An apologetics aporia

1.) Reason can prove the Trinity free of logical contradiction.

2.) Whatever is proved free of contradiction is really possible.

3.) To prove that a necessary being is really possible proves it exists.

4.) The Trinity is a necessary being.

5.) The existence of the Trinity is a mystery that cannot be proven by reason.

Regardless of whether the Trinity exists or not #4 is true by definition and so I take it as given.

Possible responses:

A.) Take the unqualified affirmation of (1) as a truth of faith. While reason might be able to establish that it has proved the trinity free of all logical contradictions suggested so far, it cannot be sure it hasn’t missed one.

I reject this possibility since it destroys the very thing it tries to defend, sc. the reasonableness of apologetics. A reason that has to assume it’s missed some contradictions in something is one that cannot do its due diligence. True, “apologetics” is etymologically the defense of the faith, and in this sense is only a response, but the term clearly means more than this in actual practice.

B.) Take the logical space of metaphysically necessary beings as underdefined. While it is true that necessary truths must be either impossible or actual, the difference between mathematics and metaphysics is that the former domain is defined enough that we can specify the relevant possibilities while the latter is not. Ruling out contradictions can get us somewhere in mathematics while it can’t get us the same results in metaphysics. Reason must take the possibility of a Quaternity or Binity or Infinity as just as possible as a Trinity.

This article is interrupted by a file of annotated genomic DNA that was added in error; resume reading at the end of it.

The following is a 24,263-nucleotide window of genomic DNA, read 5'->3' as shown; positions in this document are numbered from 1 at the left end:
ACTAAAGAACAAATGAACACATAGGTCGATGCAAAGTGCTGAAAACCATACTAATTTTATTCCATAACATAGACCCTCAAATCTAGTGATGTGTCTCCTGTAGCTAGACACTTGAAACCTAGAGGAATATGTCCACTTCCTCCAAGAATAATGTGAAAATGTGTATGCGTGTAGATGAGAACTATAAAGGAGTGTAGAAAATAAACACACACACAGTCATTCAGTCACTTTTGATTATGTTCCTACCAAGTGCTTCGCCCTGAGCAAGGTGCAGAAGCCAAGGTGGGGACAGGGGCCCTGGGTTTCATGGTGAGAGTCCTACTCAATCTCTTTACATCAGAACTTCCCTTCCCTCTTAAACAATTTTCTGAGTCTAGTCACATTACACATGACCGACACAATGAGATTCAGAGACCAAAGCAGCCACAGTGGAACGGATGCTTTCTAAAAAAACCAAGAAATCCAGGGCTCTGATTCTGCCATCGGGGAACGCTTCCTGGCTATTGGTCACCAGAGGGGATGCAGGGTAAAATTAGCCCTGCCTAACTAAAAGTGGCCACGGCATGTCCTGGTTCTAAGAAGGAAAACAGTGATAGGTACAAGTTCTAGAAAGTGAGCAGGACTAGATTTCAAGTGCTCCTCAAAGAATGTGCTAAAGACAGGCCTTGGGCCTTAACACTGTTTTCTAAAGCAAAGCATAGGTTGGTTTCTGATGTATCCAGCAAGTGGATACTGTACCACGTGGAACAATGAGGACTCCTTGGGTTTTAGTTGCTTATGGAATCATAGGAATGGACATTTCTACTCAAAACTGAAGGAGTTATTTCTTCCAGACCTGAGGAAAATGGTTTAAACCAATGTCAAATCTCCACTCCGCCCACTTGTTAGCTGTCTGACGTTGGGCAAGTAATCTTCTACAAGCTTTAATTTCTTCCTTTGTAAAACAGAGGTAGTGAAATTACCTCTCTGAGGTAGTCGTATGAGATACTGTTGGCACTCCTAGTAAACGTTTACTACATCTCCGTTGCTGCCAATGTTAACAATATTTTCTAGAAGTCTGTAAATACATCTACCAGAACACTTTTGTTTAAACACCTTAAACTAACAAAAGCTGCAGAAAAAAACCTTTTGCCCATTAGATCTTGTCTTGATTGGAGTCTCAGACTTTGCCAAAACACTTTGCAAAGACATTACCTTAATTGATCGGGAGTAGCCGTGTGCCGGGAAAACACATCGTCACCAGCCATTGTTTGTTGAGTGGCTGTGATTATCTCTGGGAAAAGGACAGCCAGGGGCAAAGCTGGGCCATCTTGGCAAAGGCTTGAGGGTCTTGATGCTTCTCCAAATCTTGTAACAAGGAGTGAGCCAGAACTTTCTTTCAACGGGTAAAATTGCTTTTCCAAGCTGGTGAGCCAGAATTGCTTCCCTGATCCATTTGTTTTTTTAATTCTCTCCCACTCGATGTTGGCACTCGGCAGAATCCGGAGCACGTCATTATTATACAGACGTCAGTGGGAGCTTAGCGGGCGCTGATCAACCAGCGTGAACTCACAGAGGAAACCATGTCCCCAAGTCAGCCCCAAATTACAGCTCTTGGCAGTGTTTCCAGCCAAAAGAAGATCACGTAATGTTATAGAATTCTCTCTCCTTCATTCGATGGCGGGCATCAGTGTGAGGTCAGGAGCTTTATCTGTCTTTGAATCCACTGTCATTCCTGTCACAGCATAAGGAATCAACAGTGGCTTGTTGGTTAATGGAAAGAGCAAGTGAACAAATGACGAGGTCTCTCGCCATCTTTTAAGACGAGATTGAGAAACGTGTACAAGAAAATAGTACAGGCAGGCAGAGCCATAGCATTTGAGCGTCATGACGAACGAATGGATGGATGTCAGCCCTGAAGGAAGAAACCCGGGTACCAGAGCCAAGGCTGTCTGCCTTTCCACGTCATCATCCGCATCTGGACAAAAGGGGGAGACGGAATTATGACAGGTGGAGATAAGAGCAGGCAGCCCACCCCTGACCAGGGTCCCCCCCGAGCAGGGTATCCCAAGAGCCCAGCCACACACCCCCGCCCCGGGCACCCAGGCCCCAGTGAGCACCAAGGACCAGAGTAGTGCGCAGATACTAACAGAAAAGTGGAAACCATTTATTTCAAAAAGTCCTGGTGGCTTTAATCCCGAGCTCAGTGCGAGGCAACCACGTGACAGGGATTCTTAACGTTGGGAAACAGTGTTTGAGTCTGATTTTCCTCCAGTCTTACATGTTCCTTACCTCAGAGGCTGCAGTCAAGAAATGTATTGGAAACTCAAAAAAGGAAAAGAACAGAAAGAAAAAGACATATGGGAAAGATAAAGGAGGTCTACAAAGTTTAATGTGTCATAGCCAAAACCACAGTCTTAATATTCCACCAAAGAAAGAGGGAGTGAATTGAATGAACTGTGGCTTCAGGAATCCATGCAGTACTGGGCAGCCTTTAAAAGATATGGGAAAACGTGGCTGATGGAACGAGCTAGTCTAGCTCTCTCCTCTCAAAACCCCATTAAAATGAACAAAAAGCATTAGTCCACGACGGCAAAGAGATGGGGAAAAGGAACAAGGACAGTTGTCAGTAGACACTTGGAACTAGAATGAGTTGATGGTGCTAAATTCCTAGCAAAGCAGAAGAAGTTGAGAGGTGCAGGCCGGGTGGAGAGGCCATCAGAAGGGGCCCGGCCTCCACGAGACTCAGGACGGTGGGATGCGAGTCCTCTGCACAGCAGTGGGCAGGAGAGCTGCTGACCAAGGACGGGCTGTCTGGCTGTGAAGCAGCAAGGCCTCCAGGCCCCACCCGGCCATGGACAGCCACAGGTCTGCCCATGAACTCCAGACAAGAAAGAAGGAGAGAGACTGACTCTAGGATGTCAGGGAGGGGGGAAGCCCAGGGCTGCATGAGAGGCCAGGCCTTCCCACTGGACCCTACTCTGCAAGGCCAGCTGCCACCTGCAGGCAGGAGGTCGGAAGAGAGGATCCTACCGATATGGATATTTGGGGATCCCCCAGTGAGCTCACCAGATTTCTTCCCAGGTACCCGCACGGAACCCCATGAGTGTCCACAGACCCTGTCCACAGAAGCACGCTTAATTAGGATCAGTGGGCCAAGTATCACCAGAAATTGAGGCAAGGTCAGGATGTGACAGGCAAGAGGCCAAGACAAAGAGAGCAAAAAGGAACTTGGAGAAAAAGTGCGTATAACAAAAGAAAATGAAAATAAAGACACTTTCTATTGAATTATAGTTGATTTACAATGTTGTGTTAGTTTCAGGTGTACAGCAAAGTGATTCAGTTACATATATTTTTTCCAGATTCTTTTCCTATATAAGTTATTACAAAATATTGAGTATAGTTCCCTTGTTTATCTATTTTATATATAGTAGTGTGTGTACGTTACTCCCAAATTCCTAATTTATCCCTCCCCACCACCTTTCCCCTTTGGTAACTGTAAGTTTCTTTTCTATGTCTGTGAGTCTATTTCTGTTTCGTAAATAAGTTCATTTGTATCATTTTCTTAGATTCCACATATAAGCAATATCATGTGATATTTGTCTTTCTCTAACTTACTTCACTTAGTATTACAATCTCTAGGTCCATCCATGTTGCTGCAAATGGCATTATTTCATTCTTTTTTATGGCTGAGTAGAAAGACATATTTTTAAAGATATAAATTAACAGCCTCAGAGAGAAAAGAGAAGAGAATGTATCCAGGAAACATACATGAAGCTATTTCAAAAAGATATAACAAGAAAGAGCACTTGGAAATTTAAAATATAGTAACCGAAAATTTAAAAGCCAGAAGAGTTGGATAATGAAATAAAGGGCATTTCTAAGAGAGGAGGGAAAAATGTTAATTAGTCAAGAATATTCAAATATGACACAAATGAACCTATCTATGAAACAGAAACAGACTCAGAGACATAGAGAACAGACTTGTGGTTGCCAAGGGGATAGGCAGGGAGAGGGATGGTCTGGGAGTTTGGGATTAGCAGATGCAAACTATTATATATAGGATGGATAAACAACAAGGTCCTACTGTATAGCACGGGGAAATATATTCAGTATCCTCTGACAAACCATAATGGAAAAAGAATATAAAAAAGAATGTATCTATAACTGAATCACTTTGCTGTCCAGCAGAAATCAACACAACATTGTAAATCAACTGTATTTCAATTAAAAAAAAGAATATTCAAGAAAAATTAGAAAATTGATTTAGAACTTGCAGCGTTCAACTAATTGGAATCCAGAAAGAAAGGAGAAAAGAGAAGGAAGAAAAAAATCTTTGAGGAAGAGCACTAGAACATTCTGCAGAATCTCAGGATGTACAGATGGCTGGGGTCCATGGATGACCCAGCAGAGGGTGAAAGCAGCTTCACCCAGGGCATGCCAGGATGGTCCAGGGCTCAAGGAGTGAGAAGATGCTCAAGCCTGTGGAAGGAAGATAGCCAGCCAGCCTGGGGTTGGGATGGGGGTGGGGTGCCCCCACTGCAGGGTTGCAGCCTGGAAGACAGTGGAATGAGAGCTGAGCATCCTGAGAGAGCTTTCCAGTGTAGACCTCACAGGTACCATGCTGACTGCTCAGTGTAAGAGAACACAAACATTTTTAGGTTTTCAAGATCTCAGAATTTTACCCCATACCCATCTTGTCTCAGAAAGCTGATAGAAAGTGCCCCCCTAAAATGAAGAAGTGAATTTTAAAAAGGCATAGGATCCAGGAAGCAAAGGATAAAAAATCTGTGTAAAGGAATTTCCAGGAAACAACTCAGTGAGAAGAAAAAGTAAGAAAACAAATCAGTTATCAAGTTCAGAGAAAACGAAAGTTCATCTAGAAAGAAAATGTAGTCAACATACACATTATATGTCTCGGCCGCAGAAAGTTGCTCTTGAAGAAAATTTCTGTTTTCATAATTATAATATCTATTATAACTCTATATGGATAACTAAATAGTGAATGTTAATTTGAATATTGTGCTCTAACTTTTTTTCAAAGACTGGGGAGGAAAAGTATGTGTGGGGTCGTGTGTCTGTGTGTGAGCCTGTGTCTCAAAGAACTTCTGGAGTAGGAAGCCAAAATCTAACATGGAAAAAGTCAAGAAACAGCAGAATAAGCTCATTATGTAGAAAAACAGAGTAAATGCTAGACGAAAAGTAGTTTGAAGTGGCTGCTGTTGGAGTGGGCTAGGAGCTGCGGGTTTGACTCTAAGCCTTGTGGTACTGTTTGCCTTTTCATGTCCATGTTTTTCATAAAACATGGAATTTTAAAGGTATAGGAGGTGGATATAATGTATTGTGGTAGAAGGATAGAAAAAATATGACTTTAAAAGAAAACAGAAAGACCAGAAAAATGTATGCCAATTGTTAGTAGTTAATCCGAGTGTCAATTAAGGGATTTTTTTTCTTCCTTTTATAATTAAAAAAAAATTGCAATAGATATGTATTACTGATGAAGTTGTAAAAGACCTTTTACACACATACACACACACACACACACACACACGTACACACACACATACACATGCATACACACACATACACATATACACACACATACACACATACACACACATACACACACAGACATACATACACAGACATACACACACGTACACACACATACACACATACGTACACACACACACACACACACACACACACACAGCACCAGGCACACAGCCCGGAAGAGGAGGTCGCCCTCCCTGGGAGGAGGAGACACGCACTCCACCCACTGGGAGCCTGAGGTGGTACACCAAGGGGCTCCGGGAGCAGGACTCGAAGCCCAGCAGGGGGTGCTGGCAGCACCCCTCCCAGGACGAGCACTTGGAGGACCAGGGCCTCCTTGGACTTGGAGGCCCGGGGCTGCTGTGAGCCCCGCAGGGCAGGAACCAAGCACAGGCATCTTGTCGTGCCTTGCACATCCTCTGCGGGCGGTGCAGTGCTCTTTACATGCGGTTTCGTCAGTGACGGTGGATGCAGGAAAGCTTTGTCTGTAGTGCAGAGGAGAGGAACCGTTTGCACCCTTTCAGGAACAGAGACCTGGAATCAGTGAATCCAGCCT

This account is false and possibly incoherent. How is the logical space of divine persons undefined? It’s one or not one, divided or undivided, etc. Either transcendental multiplicity is logically possible or it isn’t.

C.) Take freedom from contradiction as establishing agnosticism. To establish that something is not impossible leaves the mind undetermined as to its real existence. “Possibility” in this sense means “for all I can tell, it could be or not be so”. The contradictory of can’t be is might be, not can be. 

While Aristotle argues this, it’s hard to avoid the conviction that the previous sentence is obviously false. (N.B. The most persuasive critiques of the modal Ontological Argument confuse “can be” with “might be”: viz “saying “a necessary being is possible” and then “a necessary being can not be”, from which it’s non-existence is tehn rigorously proven, is an example of this).

While the principle that a little mistake in the beginning, etc. gets overused, it is very applicable here. One should decide at the beginning of his logic whether the contradictory of “can’t” is “might” or “can” or both.

5 Comments

  1. June 6, 2016 at 10:39 pm

    While I think the primary issue with the aporia is (2), I want to push your response (A) as perhaps stronger than you are suggesting. Your response would suffice if apologetics required demonstration; but it doesn’t seem to do so.

    • June 7, 2016 at 8:19 am

      I think the primary issue with the aporia is (2)

      Exactly. I’ve probably written twenty different posts about how I thought it was either false or impossible. The shift from mental to real being is something only God could do. But then I look at the premise on another day and it looks self-evident.

      Historically the problem of defining omnipotence led to some identity of the logical and the really possible. If the divine power extends to all things logically possible, then they’re really possible.

      Your response would suffice if apologetics required demonstration; but it doesn’t seem to do so.